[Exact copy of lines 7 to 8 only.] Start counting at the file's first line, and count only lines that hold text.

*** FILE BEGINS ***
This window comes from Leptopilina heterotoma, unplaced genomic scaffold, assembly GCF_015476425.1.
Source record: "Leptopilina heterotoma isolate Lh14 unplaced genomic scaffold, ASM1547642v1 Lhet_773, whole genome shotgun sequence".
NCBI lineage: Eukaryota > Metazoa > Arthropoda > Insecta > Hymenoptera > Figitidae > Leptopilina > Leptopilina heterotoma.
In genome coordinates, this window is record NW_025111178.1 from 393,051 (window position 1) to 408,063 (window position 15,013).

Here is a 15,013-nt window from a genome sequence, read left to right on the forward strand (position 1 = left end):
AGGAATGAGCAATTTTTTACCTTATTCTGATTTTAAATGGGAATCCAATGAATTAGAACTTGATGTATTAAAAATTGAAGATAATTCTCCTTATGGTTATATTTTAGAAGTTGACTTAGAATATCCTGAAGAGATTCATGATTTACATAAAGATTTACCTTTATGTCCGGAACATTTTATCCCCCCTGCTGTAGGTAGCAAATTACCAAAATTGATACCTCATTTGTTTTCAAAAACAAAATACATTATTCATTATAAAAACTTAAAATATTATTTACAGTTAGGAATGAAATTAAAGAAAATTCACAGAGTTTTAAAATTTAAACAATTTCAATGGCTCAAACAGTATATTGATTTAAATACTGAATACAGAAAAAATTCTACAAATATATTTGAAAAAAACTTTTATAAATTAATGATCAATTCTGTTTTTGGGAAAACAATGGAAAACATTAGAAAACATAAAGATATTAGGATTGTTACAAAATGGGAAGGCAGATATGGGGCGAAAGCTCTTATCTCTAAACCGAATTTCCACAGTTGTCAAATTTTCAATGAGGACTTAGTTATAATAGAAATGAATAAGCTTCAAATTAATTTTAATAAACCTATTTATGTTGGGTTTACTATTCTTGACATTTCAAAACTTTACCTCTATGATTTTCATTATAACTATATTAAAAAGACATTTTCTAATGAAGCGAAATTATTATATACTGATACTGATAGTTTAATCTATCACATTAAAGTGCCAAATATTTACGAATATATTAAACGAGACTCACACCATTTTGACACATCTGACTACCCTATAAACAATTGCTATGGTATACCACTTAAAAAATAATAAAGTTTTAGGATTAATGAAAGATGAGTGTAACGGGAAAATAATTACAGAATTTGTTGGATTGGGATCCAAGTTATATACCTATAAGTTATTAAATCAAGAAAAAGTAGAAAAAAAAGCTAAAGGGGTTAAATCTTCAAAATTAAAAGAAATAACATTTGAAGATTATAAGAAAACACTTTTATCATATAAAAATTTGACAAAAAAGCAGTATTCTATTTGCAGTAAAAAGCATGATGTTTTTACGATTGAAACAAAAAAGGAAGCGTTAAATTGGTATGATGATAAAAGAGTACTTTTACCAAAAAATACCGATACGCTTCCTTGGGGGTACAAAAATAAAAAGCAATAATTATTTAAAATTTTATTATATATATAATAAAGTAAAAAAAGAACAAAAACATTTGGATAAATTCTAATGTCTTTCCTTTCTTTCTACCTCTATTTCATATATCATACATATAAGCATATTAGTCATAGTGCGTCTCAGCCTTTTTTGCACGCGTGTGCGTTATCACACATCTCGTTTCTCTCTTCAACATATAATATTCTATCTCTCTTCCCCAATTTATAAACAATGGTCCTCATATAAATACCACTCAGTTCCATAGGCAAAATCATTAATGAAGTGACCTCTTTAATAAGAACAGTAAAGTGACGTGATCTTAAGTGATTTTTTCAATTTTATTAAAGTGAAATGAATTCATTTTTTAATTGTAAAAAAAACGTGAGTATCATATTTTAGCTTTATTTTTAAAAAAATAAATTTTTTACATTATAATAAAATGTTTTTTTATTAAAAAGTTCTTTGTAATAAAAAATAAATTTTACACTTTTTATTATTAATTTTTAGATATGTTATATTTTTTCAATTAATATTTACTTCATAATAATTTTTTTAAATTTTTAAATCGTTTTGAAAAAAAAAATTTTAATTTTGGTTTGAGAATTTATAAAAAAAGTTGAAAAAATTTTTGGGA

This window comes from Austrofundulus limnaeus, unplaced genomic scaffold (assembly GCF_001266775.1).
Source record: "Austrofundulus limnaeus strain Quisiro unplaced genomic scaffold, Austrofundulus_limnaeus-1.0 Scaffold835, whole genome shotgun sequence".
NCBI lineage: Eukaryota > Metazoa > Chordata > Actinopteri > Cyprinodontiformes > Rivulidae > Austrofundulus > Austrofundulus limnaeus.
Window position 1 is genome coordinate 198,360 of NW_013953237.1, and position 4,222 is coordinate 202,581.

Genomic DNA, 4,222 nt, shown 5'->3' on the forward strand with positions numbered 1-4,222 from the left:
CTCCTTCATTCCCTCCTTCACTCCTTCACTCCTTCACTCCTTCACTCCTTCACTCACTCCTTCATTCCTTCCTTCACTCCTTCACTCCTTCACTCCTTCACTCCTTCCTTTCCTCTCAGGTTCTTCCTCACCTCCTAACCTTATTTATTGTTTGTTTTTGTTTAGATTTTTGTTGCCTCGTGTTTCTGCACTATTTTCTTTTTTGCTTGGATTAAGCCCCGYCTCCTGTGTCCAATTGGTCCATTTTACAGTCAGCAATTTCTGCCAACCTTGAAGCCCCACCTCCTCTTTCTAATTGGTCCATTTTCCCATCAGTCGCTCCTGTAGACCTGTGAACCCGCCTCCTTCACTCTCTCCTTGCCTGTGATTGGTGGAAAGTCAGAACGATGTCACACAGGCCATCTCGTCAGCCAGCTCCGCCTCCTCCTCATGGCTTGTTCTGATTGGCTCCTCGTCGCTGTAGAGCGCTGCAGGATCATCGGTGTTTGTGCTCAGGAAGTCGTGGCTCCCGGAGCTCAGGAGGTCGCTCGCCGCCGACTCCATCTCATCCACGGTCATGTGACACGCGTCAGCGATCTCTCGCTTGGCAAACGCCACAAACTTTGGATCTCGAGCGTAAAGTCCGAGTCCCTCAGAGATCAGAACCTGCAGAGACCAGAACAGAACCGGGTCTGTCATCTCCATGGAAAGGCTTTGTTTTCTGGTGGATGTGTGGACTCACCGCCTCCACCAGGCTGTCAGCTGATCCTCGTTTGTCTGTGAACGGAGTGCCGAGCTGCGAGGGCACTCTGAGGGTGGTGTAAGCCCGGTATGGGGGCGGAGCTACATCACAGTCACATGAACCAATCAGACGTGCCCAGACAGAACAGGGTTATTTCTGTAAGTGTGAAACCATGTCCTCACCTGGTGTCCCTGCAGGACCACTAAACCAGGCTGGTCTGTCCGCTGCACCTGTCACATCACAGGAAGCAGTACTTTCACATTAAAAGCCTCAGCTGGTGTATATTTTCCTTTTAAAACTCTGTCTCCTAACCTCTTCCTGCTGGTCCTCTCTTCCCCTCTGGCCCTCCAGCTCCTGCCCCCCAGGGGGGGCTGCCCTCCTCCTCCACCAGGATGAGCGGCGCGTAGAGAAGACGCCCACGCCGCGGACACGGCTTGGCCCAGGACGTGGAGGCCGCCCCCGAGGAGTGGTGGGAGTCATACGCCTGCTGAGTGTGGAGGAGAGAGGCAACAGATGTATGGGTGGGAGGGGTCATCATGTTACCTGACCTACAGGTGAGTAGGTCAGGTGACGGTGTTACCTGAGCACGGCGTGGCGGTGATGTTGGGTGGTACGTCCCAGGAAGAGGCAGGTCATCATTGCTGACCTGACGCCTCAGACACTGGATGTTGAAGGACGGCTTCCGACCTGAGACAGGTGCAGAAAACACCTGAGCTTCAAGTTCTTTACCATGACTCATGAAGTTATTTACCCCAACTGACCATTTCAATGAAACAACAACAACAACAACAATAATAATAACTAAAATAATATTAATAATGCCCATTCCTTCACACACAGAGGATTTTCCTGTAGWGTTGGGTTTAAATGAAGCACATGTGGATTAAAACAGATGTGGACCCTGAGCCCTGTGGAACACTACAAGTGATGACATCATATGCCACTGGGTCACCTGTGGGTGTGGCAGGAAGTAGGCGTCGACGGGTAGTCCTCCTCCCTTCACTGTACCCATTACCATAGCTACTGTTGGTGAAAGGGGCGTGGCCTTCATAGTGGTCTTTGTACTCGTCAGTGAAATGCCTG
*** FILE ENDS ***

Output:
This window comes from Austrofundulus limnaeus, unplaced genomic scaffold (assembly GCF_001266775.1).
Source record: "Austrofundulus limnaeus strain Quisiro unplaced genomic scaffold, Austrofundulus_limnaeus-1.0 Scaffold835, whole genome shotgun sequence".